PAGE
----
Twenty-third Sunday after Pentecost

 . . .  or The Second Week of the Seven-week Advent

Collects:

Proper 28

Blessed Lord, who caused all holy Scriptures to be written for our learning: Grant us so to hear them, read, mark, learn and inwardly digest them, that we may embrace and ever hold fast the blessed hope of everlasting life, which you have given us in our savior Jesus Christ; who lives and reigns with you and the Holy Spirit, one God, forever and ever.  Amen

Second Week of the Seven-week Advent

O Lord our God, you gave your law that righteousness might abound: Put  it into our hearts to love justice for others as much as we desire it for ourselves \, that, as we know you to be our judge, so we may welcome your reign as it is manifested through Jesus Christ our savior, to whom, with you and the Holy Spirit, be dominion and praise forever and ever.  Amen.

Isaiah 65:17-25 . . . a blessed time when God will overcome many of life’s shortcomings and frustrations
Canticle, First song of Isaiah . . . the vindication of those who have placed their confidence in the Lord God
2 Thessalonians 3;6-13 . . . Paul deals with the problem of those who are so expectant that the Lord will come soon and are so meddlesome in the affairs of others that they have given up their daily work.
Luke 21: 5-19 . . . the disciples are forewarned of the destruction of the Jewish temple and of great upheavals in the natural and supernatural order that must take place before the end of history.
The Sermon

Imagine being called into your boss’s office and being told that you’re just not cut out for your position, the one you had dreamed about as a child. Michael Renninger pastor of St. Mary Catholic Church in Richmond, Virginia tells of how he was called into the priest’s office at his monastery and told that he would never be a priest because he “did not have what it takes.” Renninger says, “my world collapsed around me.” He gives us a personal take on Luke 21:5-19, Jesus’s prediction of the destruction of the temple. Listen as he preaches on how painful endings are not the end and how this passage challenges us to look at the world differently.

Twenty-second Sunday after Pentecost

. . . or the First  Sunday of the Seven-week Advent

Collect: Proper 27

O God, whose blessed Son was manifested that he might  destroy the works of the devil and make us the children of God and heirs of eternal life:  Grant us , we beseech thee, that having this hope, we may purify ourselves even as he is pure; that, when he shall appear again with power and great glory, we may be made like unto him in his eternal and glorious kingdom; where with thee, O Father, and thee, O Holy Ghost, he liveth and reigneth ever, one God, world without end.  Amen

-Or-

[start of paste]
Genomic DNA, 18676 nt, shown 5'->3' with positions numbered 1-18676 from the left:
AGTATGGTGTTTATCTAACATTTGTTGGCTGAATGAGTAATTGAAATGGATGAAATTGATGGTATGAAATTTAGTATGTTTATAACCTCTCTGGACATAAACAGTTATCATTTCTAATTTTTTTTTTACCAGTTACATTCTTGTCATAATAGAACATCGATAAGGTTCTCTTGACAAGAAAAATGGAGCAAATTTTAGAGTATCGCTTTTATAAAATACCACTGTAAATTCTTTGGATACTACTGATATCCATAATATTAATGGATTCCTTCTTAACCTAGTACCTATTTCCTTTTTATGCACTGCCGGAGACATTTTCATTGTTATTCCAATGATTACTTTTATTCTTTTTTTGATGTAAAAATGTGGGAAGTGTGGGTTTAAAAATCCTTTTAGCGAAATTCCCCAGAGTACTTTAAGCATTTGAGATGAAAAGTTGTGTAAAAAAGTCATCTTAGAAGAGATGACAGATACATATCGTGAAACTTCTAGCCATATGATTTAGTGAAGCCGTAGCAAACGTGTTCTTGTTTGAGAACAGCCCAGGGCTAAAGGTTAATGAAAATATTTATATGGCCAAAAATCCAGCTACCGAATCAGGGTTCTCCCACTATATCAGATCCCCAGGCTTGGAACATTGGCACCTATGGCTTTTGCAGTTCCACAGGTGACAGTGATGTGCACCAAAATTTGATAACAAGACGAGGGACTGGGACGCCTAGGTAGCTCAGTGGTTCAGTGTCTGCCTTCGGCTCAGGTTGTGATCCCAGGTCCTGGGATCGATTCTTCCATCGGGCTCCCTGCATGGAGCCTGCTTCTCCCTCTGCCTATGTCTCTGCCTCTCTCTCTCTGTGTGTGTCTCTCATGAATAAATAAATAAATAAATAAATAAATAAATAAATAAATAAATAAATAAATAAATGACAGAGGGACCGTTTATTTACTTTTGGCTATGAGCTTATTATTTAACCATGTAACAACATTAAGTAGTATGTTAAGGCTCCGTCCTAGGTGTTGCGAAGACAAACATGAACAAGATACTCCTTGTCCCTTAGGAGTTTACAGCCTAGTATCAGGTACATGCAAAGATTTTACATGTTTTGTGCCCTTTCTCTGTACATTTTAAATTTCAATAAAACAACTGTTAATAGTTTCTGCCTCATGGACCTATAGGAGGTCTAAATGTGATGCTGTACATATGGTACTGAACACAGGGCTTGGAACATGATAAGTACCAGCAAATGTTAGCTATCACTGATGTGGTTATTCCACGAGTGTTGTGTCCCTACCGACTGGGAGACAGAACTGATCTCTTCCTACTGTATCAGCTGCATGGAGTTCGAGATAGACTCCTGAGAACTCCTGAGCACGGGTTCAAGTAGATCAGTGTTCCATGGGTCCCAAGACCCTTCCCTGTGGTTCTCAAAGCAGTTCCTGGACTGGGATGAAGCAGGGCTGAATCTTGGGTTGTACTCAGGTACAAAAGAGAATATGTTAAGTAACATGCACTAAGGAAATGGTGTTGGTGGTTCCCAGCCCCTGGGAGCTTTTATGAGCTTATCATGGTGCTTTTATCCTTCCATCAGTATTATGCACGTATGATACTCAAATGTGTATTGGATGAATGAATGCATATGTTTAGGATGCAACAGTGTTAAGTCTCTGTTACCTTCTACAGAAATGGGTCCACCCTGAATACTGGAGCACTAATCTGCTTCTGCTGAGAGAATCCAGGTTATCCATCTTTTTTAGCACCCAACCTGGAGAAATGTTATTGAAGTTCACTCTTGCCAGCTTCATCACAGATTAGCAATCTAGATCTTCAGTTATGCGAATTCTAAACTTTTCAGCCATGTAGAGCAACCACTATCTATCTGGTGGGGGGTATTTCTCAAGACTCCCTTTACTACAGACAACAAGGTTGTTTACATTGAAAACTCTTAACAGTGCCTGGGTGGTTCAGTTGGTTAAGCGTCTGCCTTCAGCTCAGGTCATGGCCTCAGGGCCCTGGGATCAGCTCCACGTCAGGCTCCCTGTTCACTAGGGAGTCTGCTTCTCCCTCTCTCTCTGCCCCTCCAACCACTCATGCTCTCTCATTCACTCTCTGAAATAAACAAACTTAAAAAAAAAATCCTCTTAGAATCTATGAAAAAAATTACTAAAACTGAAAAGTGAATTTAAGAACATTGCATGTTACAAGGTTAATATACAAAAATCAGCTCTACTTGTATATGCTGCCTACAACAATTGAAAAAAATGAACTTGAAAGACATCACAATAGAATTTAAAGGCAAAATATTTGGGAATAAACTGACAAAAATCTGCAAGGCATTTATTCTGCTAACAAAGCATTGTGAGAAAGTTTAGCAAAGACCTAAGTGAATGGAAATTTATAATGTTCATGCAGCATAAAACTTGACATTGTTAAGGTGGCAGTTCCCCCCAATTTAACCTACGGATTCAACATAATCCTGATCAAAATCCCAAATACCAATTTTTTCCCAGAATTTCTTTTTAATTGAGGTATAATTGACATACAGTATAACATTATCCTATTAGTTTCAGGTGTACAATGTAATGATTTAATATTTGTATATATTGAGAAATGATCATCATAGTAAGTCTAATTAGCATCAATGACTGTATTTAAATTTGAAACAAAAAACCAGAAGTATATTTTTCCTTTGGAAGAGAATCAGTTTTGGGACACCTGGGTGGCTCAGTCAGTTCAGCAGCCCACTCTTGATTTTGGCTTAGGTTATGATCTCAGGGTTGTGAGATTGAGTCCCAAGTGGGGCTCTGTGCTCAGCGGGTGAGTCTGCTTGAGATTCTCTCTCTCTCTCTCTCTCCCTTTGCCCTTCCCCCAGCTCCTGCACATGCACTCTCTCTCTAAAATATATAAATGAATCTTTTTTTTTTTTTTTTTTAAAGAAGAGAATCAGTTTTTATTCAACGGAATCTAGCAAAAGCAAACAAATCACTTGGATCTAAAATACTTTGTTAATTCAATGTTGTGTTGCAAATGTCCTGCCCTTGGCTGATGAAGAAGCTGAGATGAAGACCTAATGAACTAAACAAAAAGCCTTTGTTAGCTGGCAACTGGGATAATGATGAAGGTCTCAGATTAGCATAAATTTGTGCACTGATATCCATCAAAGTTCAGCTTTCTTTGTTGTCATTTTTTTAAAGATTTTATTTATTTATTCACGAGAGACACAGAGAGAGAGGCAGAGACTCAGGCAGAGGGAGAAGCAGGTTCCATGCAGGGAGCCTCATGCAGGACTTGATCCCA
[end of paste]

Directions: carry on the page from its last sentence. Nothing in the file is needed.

Collect: Prayer for the First Sunday of the Seven-week Advent

Eternal God, your Word of wisdom goes forth and does not return empty: Grant us such knowledge and love of you that we may percieve your presence and all creation and every creature; through Jesus Christ our Lord, who with you and the Holy Spirit lives and reigns, now and forever. Amen.

Haggai 1:15-2:9 . . . Haggai summons Zerubbabel, the governor of Judah, and Joshua, the high priest, to attend to the reconstruction of the temple in Jerusalem, laid to waste some fifty years earlier.
Psalm 145:1-15, 17-21 . . . Praise to the Lord, who is mighty in deeds yet tender and compassionate
2 Thessalonians 2:1-5, 13-17 . . . a correction to a misunderstanding about the day of the Lord,” which some in the early Christian community feared had already arrived
Luke 20:27-38 . . . the Sadducees ask a question about the resurrection.  Jesus replies that resurrection means a different existence from earthly life, and that it depends on a God who has a personal and living relationship with all people

 

Sermon

Ryan Ahlgrim, Pastor of First Mennonite Church in Richmond, Virginia,  asks, “Is it either you trust in life after death or you’re committed to living out God’s reign now on Earth?” In his sermon, Ahlgrim shows us that “these two things that we trust in and do are intimately connected with each other.” Listen as he explains the relationship between these two priorities and how it affects our lives as believers.

Twenty-first Sunday After Pentecost

Collect: Proper 26

Almighty and merciful God, it is only by your gift that your faithful people offer you true and laudable service: Grant that we may run without stumbling to obtain your heavenly promises; through Jesus Christ our Lord, who lives and reigns with you and the Holy Spirit, one God, now and forever.  Amen

Habakkuk 1:1-4; 2:1-4 . . . the prophet bitterly complains to the Lord about the injustice and violence in the world.  God answers that justice will come in time; meanwhile, the righteous will live by faithfulness and loyalty
Psalm 119:137-144 . . . an acknowledgement of God as source of all truth and righteousness and a prayer of understanding.
Thessalonians 1:1-4, 11-12 . . .  Together with Silvanus and Timothy, Paul greets the new disciples in Thessalonica.  He offers thanks to god for the increase of their faith under persecution and assures them of his prayers.